- Right Intention – Aims at peaceful renunciation, non-sensuality, non-ill will (to loving kindness), away from cruelty (to compassion) Moral Virtues!
- Right Speech – No lying, no rude speech, no gossiping about others, and speaking of that which leads to salvation.
- Right Action – No killing or injuring, no thieving, no sensual misconduct such as sexual involvement with someone married, or with an unmarried woman under the protection of parents or relatives.
- Right Livelihood – For lay people – explained as abstaining from ‘wrong livelihood’ apart from the basic need to sustain life and some harmless pleasures, not becoming a source or means of suffering to others by cheating them, or harming or killing them in any way! (Meditation)
- Right Effort – Guarding against sensual thoughts – aims at preventing unwholesome states that disrupt meditation.
- Right Mindfulness – Never be absent minded, be conscious of what one is doing – encourages mindfulness about the impermanence of the body, feelings and mind, as well as to experience the five ‘skandhas, the five hindrances, the four True Realities, and seven factors of awakening.
- Right Concentration – Total focus of concentration, correct meditation – explained as the four jhanas!
After his death, his teachings were passed down orally for some 400 years, before being written down in the ‘Tipitaka’ (Three Baskets)
(There was a rather fictitious story about the extent of the Buddha’s wisdom when approached one day by a very sensuous soul. Most enlightened one he said, I have a request, I have this over-whelming urge to seduce every woman I meet. Can you help me achieve this? The Buddha replied most certainly, but you must strictly adhere to the instructions I give you. You must follow to the letter the written instructions I give you now! Practice this religiously every day for one year, after which you will be able to seduce as many women as you wish. The man became very excited with his new found formula and thanked the Buddha profusely as he left! (However, The Buddha knew if he followed through on his strict instructions, he’d lose any such desire!)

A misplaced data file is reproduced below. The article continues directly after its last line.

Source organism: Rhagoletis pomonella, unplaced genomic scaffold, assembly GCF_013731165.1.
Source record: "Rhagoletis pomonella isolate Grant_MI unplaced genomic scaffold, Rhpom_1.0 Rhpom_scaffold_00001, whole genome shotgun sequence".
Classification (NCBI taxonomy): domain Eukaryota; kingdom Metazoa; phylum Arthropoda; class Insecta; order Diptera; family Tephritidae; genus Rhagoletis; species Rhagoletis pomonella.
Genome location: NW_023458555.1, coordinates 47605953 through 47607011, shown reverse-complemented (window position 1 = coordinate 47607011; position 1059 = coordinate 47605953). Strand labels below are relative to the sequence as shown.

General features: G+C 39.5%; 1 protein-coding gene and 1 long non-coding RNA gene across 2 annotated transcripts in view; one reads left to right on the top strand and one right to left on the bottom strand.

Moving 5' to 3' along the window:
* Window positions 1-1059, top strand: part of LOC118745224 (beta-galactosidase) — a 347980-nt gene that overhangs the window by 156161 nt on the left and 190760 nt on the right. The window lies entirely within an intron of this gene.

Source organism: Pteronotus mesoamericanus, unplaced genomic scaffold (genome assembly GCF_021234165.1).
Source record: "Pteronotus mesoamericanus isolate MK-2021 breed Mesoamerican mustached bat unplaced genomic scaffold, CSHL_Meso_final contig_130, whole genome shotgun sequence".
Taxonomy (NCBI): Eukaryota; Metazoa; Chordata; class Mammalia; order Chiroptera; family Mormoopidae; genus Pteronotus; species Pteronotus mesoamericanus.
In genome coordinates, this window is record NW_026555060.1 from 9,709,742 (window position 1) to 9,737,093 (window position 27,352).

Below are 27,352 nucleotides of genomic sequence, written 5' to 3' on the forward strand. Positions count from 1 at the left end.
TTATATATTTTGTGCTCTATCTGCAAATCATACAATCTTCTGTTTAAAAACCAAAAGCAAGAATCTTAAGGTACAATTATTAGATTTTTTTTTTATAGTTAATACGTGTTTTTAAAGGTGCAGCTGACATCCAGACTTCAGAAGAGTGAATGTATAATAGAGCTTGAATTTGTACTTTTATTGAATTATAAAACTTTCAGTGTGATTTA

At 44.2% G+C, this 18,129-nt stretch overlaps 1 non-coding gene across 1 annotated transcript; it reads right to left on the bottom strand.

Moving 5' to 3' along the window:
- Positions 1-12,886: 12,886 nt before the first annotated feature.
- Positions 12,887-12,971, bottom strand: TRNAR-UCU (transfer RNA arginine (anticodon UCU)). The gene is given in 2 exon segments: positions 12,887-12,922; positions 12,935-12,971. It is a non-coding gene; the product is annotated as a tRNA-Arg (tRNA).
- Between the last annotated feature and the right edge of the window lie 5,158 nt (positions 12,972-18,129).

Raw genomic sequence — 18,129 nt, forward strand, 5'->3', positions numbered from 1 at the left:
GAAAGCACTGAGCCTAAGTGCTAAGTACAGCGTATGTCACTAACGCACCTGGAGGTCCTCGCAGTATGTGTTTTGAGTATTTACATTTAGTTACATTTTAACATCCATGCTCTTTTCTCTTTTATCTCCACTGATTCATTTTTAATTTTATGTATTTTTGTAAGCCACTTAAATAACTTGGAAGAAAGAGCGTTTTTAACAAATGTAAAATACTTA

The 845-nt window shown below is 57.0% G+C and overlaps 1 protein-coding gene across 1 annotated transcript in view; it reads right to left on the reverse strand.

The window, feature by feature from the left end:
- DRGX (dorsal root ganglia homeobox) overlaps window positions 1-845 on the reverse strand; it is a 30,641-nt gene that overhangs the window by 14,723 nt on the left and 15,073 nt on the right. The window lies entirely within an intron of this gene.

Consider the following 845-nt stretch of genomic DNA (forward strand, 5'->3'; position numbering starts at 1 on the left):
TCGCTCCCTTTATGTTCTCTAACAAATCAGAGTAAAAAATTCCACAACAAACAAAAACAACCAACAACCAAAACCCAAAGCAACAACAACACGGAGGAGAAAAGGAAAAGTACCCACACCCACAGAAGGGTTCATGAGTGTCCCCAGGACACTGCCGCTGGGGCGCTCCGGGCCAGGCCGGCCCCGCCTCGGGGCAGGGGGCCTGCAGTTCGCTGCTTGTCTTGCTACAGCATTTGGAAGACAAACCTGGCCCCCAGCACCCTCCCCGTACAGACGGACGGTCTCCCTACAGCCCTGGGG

When The Buddha had finally conquered his personal ego and attained total Enlightenment, he became known as The Compassionate Buddha. He had realized that even the word ‘ego’ was illusory!
This is a quote said to be from the Buddha himself:
I Buddha who wept with all my brother’s tears, whose heart was broken by a whole world’s woe, laugh and am glad, for there is liberty! Ho! Ye who suffer, know ye suffer from yourselves, none else compels. None other holds you that ye live and die, and whirl upon the wheel and hug and kiss its spokes of agony, its tire of tears, its nave of nothingness. Behold, I show you truth. Lower than hell, higher than heaven, outside the utmost stars, further than Brahm doth dwell, before beginning and without end. As space eternal, as surety sure, is fixed a power divine which moves to good. Only its laws endure!
Knowing that we all come from the same source, he reasoned that once we began to recognize ourselves as a separate entity an ‘I’ different from all other ‘I’s, that was the first fall into ignorance. After which came desire and attachment, followed by anger if one’s desire was thwarted, including the fear of loss, and lastly the greatest fear of all fears, the fear of death!
One final metaphor covering our journey through life, reads like this:
“On our journey through life, we come to the ‘River of Emotion’ which is a fast flowing river with many rapids and whirlpools. Moored nearby is the ‘Boat of Intellect’ which we need to row across this river. Once having reached the other side which is the’ Land of Intuition’, we need to leave the ‘boat of intellect’ and walk on armed with just Courage and Faith, to attain what the Buddha called Enlightenment”!
It is believed that the Buddha, once having attained this state of awareness, no longer needed to go through the laborious process of thinking things through as he had become fully attuned with his ‘higher Intuition’ which is a state of complete ‘Inner Knowing’!